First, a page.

Minor scratches can be repaired but the way you do it will depend on what your tub is made of.
3. Repair Small Scratches
In this last section on basic bathtub repair, we’ll cover what you can do to repair minor scratches in your tub. The fixes will vary depending on the material your tub is made of. We’ll look at fixes for tubs made from the following materials:
Before you begin repairing scratches on your acrylic tub, clean the area with a gentle liquid dishwasher soap, water and a cloth. Then, with gloves on, apply a liquid polishing product like Gel-Gloss. This can remove surface scratches. If this doesn’t work, use fine-grit sandpaper to remove scratches. First, remember to put on a protective mask and then dampen the sandpaper and work in circular motions, gently applying pressure as you go. Wipe off with a clean cloth.
For scratches in an enamel tub, try using baking soda. Make a paste with water and baking soda and apply it to the scratch. Use a cloth or sponge and buff the area for a few minutes. Rinse and repeat as necessary. Alternatively, you can try using a wet pumice stone over the scratch, gently going over it with the stone for about 30 seconds and then wiping the area clean.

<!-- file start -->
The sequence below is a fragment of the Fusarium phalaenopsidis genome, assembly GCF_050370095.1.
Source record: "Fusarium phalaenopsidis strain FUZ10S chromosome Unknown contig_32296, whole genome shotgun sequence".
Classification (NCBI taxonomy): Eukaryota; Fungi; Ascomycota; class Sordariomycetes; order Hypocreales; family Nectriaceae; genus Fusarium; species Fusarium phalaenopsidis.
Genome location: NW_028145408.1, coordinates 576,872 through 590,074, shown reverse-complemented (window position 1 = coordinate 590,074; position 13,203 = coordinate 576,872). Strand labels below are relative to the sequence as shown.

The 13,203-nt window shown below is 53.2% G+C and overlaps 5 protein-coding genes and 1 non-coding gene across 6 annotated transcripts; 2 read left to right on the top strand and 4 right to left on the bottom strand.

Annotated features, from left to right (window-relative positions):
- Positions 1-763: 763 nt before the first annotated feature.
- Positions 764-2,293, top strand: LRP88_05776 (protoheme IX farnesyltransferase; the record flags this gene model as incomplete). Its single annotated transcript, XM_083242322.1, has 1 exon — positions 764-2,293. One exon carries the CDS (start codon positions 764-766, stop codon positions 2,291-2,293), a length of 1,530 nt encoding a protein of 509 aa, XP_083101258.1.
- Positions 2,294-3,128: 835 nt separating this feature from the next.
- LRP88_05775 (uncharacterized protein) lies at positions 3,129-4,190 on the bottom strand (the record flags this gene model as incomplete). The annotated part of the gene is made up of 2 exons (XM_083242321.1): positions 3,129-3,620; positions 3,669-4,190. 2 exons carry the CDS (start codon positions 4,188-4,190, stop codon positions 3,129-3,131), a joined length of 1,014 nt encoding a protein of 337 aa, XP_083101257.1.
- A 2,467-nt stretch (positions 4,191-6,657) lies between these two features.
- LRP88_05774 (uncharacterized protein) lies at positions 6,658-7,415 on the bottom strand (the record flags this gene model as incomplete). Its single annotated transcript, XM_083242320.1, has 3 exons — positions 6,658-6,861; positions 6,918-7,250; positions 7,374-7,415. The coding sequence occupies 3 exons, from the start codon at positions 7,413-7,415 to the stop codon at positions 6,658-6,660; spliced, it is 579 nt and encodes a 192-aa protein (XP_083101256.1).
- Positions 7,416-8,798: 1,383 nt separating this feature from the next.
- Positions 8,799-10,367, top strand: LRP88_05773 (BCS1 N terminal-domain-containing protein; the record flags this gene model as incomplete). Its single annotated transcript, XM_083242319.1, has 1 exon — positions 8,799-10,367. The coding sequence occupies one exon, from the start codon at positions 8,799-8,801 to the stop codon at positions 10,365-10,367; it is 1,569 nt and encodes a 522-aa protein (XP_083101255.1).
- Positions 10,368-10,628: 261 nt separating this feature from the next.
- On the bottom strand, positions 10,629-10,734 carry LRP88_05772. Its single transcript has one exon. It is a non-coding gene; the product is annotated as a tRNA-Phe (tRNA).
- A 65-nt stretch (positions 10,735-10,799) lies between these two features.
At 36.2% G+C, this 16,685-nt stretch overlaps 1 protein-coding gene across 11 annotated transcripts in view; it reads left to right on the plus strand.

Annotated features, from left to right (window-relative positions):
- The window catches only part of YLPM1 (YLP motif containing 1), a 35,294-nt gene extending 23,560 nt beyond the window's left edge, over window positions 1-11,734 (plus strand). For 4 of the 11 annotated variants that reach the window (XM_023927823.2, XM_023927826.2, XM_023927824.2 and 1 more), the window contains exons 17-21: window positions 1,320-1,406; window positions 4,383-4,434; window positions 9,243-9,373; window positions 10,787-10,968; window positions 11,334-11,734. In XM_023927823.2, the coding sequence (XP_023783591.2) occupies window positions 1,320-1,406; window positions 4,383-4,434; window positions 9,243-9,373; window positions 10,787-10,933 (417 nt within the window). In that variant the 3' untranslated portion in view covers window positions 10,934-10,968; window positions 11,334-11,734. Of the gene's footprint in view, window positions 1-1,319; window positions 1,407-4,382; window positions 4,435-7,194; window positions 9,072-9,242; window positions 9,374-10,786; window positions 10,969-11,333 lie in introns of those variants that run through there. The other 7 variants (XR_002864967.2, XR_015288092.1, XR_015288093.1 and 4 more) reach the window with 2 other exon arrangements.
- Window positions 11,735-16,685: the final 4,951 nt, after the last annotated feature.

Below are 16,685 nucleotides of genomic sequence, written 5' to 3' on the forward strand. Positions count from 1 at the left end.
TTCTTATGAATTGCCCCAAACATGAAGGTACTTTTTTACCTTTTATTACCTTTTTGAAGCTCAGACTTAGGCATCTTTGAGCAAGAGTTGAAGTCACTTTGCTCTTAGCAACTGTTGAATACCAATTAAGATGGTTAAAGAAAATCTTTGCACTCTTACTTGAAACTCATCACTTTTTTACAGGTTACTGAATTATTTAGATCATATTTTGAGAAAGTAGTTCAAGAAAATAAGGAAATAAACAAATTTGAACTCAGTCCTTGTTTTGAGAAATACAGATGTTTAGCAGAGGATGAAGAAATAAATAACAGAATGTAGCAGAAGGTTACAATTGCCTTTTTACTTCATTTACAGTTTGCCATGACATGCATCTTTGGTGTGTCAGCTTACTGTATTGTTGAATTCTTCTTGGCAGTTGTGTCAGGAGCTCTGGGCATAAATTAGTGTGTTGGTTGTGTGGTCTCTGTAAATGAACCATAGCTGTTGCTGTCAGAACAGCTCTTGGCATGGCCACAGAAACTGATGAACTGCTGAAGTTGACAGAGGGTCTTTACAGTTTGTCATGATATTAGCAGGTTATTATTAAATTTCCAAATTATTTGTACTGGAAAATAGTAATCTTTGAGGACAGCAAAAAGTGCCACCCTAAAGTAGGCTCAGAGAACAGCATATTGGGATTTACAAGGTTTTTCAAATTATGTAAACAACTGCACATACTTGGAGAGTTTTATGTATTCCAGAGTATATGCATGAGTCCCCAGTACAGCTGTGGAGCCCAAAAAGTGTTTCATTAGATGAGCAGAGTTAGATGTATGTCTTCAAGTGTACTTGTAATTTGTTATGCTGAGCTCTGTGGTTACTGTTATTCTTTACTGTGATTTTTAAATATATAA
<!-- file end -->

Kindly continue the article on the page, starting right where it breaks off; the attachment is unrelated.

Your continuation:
To fix minor scratches on a porcelain tub, you’ll follow the same instructions as for the enamel tub. Remember to work gently so you don’t deepen scratches.
Also, if you can’t repair minor scratches, you might want to consider a repair kit. There are different ones available designed and suited for different materials. For example, you might want to try Fortivo’s Bathtub Refinishing Kit
Look at these before and after pictures of a beautiful bathroom renovation from Graham’s & Son Interiors.
4. Bathroom Renovations From Graham's & Son Interiors
For serious cracks, leaks, and any other extreme bathtub repair, consider replacing your tub. Contact Graham’s & Son Interiors to find out about their Bathroom Renovation services. Even if your bathtub is not in need of repair, it may be that you just want a new tub because it no longer fits the style you want. Learn about 4 Popular Bathroom Styles.
Graham’s has over 45 years of experience with home interiors and offers clients a Free In-Home Consultation. They’ll learn what it is you want and need and then find solutions that suit your style and budget. They can help with the replacement of your tub or shower or they can do a complete bathroom renovation project for you.